The Leela Puppet Theatre is a traveling multimedia marionette extravaganza presenting classical tales from cultures the world over.
Legend has it that Indian puppet traditions began 4000 years ago in the state of Rajasthan in northern India. For centuries, wandering troupes of puppeteers have roamed the countryside to perform at festivals, fairs and religious observances, entertaining maharajas and townspeople alike. No celebration in Rajasthan is complete without a marionette performance!
Gary Gewant began studying puppetry in 1971. After becoming fascinated by an Indian tale, he began researching the ancient art of puppeteering and journeyed to Rajasthan in 1980 to study at the renowned Bharatya Lok Kala Mandal Folk Museum. There he studied the traditional craftsmanship of puppet masters, learning to carve each puppet's head, face, and neck from a single piece of wood, shaping torsos and hands from stuffed cotton rags sewn at the shoulders, draping each one in long trailing skirts and manipulating them skillfully to suggest the movement of legs underneath.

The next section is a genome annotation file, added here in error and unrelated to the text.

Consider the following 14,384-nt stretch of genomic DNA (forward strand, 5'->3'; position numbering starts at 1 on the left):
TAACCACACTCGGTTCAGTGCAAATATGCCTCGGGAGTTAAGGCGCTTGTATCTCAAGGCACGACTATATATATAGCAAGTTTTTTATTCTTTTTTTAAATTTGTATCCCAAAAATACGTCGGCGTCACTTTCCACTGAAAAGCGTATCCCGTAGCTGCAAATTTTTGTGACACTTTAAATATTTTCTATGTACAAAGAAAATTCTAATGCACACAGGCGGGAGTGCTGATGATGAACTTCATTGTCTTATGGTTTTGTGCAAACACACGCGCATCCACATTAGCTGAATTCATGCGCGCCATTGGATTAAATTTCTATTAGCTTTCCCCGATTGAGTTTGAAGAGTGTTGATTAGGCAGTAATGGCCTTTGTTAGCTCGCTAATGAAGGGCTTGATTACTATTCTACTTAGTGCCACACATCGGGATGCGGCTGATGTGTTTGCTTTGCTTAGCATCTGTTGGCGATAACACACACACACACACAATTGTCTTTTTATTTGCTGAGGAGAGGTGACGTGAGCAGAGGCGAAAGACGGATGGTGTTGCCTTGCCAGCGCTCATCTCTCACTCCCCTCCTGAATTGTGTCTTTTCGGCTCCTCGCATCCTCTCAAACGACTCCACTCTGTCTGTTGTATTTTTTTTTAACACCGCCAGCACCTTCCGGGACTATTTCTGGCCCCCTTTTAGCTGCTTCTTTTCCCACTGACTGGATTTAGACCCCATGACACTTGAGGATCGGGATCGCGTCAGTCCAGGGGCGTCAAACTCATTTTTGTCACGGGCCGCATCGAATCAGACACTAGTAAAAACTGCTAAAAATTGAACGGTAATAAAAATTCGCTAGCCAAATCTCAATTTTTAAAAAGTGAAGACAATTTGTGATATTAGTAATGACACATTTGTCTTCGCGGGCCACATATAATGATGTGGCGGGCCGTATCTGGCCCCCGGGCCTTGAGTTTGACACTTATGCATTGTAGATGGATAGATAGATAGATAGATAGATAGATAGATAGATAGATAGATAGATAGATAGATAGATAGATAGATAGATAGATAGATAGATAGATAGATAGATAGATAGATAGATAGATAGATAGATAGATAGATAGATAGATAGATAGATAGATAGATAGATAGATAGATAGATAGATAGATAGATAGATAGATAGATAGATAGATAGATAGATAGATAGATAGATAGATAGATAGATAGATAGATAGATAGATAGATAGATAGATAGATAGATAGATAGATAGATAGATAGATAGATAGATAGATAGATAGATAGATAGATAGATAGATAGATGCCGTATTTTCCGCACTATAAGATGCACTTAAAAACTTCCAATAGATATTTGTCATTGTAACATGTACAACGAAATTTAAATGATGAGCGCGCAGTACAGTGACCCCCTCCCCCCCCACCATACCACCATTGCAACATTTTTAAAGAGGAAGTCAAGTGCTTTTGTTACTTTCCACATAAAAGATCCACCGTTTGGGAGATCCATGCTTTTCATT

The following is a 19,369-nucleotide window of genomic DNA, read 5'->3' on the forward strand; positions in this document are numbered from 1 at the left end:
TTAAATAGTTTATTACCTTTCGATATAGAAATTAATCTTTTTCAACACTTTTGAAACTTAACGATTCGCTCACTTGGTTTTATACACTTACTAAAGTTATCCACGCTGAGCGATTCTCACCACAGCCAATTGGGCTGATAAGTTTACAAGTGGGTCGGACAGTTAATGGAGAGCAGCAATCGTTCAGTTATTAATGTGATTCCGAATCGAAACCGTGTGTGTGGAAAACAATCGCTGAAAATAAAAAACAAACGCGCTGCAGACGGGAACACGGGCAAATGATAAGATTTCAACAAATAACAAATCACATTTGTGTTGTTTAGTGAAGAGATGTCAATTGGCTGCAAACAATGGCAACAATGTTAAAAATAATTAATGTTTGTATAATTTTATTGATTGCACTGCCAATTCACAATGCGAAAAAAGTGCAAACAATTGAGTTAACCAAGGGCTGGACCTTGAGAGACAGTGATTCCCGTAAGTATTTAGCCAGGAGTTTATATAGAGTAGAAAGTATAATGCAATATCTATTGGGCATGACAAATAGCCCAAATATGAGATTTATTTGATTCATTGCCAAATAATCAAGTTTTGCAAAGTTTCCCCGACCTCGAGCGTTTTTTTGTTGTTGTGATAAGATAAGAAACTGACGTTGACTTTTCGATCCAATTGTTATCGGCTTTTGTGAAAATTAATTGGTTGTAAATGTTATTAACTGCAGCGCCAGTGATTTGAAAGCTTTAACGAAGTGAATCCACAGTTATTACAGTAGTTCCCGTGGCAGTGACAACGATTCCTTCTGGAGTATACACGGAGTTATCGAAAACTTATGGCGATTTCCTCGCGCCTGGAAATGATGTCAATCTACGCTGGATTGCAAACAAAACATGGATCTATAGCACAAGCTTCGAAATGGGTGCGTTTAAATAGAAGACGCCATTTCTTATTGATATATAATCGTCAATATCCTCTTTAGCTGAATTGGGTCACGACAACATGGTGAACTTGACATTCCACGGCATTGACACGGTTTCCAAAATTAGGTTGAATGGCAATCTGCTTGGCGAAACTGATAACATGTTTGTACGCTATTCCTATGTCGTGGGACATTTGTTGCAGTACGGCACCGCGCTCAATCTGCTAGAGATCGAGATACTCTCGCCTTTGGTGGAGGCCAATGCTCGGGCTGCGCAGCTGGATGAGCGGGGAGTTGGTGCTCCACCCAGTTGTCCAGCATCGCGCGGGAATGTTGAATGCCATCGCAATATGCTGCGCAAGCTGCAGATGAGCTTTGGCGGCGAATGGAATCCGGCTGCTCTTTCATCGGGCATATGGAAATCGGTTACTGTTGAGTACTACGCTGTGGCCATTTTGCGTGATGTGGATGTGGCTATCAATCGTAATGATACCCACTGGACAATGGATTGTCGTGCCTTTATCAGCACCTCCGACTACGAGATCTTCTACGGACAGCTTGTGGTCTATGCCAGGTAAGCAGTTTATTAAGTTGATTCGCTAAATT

Historically, these puppet shows were not only a source of entertainment, but also provided moral and social education. They addressed issues like the dowry system, women's empowerment, illiteracy, poverty, unemployment and personal hygiene. These performances made people aware of the social problems everyone was facing and presented ways of solving them. Gary has taken his own inventive spin on this ancient art of storytelling, presenting multimedia marionette extravaganzas complete with original musical scores, uproarious characters and creative video montages. His shows are sometimes political, always hilarious, and will leave you cheering for an encore!
Since returning to New York to establish the Leela Puppet Theatre in the 80s, Gary has been performing and introducing this age-old craft to new audiences galore. While the theater home base is in Ulster County, New York, Gary has brought this traveling marionette show to countless schools, libraries, cultural organizations, local festivals, museums, and private events throughout America, keeping this ancient tradition alive and thriving.